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By Pat Foran, editor
Rail finance and leasing execs think 2018 will be better than 2017 was, economy wise and business wise.
They're happy about U.S. tax reform, although a few wonder how it'll impact rail asset buying and leasing — and, perhaps, M&A activity within the supply segment.
Some are fretting a little about what they consider to be an oversupply of a few rail-car types.
Others are concerned (as ever) about asset valuations and rail-car lease rates.
Mostly, though, North American railroad finance and leasing officials are bullish about the year ahead, if what they told us during the information gathering for our 18th annual Finance & Leasing Guide is an indication. The guide was published in our February issue.
Here's a sampling of what rail finance and leasing folks told us (via responses to survey questions and during telephone conversations) last month:
Better. Economic activity appears to be strengthening, lease rates firming/improving, financial market liquidity remains robust. Signs point to improved deliveries and continued general economic activity improvement which will raise GDP and through this rail equipment and maintenance-of way investments.
Better: Rising economy will drive increased rail traffic. Shortage of drivers affecting road transport will continue. Not all commodities will benefit but manufactured goods, containers and construction materials will benefit most.
Better. General economic improvements and expected impact of tax reforms.
Better — the economy is improving, truck rates are increasing and trends are becoming more visible.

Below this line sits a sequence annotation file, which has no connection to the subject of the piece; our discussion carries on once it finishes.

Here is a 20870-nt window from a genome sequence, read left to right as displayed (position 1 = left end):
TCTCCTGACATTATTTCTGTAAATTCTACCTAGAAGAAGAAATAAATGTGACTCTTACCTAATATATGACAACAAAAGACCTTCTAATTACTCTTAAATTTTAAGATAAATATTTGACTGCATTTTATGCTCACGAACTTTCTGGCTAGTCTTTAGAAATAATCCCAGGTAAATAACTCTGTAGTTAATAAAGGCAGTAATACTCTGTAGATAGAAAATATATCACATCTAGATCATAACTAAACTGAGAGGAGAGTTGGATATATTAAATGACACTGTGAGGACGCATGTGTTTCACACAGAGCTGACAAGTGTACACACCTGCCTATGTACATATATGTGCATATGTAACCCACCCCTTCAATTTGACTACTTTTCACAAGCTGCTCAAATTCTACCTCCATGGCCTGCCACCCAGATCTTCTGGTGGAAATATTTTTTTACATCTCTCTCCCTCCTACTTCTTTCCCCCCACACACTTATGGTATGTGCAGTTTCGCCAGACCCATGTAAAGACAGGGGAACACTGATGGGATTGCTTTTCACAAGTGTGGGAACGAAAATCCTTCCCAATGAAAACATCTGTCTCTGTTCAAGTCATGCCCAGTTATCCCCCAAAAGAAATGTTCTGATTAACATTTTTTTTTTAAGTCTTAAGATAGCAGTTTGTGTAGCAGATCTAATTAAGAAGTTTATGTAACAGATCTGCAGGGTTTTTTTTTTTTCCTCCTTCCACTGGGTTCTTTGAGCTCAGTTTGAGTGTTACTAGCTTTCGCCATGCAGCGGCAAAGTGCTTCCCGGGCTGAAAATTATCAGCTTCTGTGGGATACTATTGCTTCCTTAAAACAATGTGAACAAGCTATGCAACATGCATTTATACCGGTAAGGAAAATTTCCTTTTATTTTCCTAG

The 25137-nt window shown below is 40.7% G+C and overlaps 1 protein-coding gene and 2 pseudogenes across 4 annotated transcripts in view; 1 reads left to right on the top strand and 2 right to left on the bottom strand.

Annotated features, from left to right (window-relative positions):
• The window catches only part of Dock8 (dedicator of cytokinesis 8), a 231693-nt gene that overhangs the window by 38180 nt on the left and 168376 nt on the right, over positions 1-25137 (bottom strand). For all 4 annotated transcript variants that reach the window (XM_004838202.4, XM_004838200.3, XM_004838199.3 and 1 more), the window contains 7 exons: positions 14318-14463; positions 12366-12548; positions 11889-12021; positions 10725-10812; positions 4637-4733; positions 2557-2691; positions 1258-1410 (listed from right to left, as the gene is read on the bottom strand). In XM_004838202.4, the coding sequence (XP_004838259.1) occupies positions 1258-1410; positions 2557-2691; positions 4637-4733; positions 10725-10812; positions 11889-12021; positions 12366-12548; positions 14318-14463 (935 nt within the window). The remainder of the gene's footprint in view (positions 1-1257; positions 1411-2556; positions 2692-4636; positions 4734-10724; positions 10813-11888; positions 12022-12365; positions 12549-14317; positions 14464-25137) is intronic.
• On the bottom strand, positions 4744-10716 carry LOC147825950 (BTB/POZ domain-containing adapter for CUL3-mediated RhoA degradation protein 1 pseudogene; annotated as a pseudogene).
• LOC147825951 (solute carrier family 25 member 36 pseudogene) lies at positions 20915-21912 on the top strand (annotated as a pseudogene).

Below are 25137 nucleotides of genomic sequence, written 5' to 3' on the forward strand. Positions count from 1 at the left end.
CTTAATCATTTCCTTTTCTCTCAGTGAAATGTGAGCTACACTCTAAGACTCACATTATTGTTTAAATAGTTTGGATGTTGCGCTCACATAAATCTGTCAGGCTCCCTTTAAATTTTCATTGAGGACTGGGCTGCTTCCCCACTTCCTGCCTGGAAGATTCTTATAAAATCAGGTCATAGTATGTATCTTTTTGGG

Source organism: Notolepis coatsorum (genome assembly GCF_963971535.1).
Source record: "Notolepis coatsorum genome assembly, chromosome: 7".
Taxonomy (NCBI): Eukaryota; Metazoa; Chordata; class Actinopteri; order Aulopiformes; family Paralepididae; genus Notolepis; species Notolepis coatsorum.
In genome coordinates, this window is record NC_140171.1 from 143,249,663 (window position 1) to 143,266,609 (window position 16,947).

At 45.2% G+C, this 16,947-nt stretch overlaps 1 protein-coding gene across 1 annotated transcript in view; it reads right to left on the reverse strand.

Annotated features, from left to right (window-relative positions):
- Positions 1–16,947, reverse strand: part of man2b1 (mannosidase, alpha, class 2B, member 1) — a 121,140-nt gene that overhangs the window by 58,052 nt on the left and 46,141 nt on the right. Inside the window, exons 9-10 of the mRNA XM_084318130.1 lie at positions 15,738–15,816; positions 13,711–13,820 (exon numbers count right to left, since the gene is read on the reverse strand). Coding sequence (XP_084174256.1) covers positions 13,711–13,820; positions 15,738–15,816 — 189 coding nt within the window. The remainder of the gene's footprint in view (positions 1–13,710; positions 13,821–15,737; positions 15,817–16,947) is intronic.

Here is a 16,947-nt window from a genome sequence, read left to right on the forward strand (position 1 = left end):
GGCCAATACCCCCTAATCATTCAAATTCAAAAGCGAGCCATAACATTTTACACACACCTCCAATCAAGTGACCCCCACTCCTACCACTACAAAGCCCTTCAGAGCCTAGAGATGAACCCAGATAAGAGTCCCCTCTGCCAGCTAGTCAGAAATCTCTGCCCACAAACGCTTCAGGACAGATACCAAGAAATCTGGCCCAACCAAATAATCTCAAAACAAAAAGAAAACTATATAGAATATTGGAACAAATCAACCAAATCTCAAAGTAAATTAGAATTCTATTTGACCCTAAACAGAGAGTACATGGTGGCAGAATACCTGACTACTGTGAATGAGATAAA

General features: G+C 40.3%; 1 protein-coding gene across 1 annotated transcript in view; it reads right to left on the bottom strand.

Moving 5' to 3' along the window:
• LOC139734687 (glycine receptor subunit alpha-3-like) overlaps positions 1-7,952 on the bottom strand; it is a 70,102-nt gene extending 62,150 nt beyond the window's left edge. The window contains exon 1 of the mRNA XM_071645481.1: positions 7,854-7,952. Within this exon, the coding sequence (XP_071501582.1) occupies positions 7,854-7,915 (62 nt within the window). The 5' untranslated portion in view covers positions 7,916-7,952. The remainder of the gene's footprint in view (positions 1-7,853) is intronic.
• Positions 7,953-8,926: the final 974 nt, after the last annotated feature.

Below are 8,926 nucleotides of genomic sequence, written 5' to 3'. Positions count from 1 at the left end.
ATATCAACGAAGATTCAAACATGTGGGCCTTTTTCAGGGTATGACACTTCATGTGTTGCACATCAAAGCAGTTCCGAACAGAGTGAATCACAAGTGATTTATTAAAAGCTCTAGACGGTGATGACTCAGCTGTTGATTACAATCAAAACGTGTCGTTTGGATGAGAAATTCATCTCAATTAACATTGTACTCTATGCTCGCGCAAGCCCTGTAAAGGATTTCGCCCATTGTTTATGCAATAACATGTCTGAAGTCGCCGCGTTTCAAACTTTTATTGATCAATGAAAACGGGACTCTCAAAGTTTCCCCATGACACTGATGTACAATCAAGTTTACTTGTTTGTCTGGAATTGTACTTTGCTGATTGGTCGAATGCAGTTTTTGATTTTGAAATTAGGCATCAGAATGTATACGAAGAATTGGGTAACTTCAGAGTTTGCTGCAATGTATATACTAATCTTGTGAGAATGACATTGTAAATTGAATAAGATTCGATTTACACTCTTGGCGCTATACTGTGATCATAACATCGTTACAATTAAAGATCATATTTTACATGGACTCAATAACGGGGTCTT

2018 is expected to be better than 2017 due to increased inquiry levels, the potential for an expanded infrastructure fund and 100 percent deprecation as a result of the recent U.S. tax reform.
We expect 2018 to surpass our record-setting 2017. The mid-size merger and acquisition market should continue strong, with low interest rates, strong desire of strategic buyers to grow top and bottom lines, and many owners recognizing that favorable macro factors make this is a very good time to sell. In the rail and supply industry, different segments will experience different drivers, but many will be positive. The talked-about infrastructure impetus will boost railroad construction and transit-related products and services.
As a rolling stock leasing company, rail management services provider and consulting company, we anticipate that overall 2018 will be a better year than 2017. As multiple industries see a demand to move more product further to market, and truck issues (including the driver shortage) push more logistics teams to utilize rail, we anticipate seeing more rail cars moved out of storage and moved into service. We anticipate a short lull in the sand market as companies investigate “brown sand,” but we anticipate by late 2018, the heat will be on again and shippers will be demanding additional small-cube covered hoppers. We believe that with the need to focus on highways, bridges and other infrastructure needs in 2018, we anticipate stone, sand and aggregates, and the steel and scrap industries to benefit — all of which should encourage rail-car utilization for open-top hoppers and gondolas.